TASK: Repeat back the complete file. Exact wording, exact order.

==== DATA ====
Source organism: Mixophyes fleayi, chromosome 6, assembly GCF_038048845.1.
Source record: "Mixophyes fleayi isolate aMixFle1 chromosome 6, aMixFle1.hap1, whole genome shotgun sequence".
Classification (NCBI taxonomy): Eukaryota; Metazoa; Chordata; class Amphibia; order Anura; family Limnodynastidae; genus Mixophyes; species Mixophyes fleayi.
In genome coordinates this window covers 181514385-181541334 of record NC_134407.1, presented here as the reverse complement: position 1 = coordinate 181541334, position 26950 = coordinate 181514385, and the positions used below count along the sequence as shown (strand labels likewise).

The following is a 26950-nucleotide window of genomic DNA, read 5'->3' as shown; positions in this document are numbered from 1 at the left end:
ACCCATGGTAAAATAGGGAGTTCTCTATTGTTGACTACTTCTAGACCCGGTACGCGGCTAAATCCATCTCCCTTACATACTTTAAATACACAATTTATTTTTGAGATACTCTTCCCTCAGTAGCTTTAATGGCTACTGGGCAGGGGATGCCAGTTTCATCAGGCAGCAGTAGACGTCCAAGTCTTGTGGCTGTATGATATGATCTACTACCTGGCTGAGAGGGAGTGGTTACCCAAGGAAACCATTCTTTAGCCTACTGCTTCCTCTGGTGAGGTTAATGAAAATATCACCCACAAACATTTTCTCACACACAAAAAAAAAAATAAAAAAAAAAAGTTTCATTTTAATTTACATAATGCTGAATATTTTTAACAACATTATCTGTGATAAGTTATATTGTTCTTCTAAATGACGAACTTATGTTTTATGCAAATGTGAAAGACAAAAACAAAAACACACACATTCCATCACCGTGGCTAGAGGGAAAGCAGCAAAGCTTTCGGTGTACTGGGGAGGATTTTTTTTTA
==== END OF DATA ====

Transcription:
Source organism: Mixophyes fleayi, chromosome 6, assembly GCF_038048845.1.
Source record: "Mixophyes fleayi isolate aMixFle1 chromosome 6, aMixFle1.hap1, whole genome shotgun sequence".
Classification (NCBI taxonomy): Eukaryota; Metazoa; Chordata; class Amphibia; order Anura; family Limnodynastidae; genus Mixophyes; species Mixophyes fleayi.
In genome coordinates this window covers 181514385-181541334 of record NC_134407.1, presented here as the reverse complement: position 1 = coordinate 181541334, position 26950 = coordinate 181514385, and the positions used below count along the sequence as shown (strand labels likewise).

The following is a 26950-nucleotide window of genomic DNA, read 5'->3' as shown; positions in this document are numbered from 1 at the left end:
ACCCATGGTAAAATAGGGAGTTCTCTATTGTTGACTACTTCTAGACCCGGTACGCGGCTAAATCCATCTCCCTTACATACTTTAAATACACAATTTATTTTTGAGATACTCTTCCCTCAGTAGCTTTAATGGCTACTGGGCAGGGGATGCCAGTTTCATCAGGCAGCAGTAGACGTCCAAGTCTTGTGGCTGTATGATATGATCTACTACCTGGCTGAGAGGGAGTGGTTACCCAAGGAAACCATTCTTTAGCCTACTGCTTCCTCTGGTGAGGTTAATGAAAATATCACCCACAAACATTTTCTCACACACAAAAAAAAAAATAAAAAAAAAAAGTTTCATTTTAATTTACATAATGCTGAATATTTTTAACAACATTATCTGTGATAAGTTATATTGTTCTTCTAAATGACGAACTTATGTTTTATGCAAATGTGAAAGACAAAAACAAAAACACACACATTCCATCACCGTGGCTAGAGGGAAAGCAGCAAAGCTTTCGGTGTACTGGGGAGGATTTTTTTTTA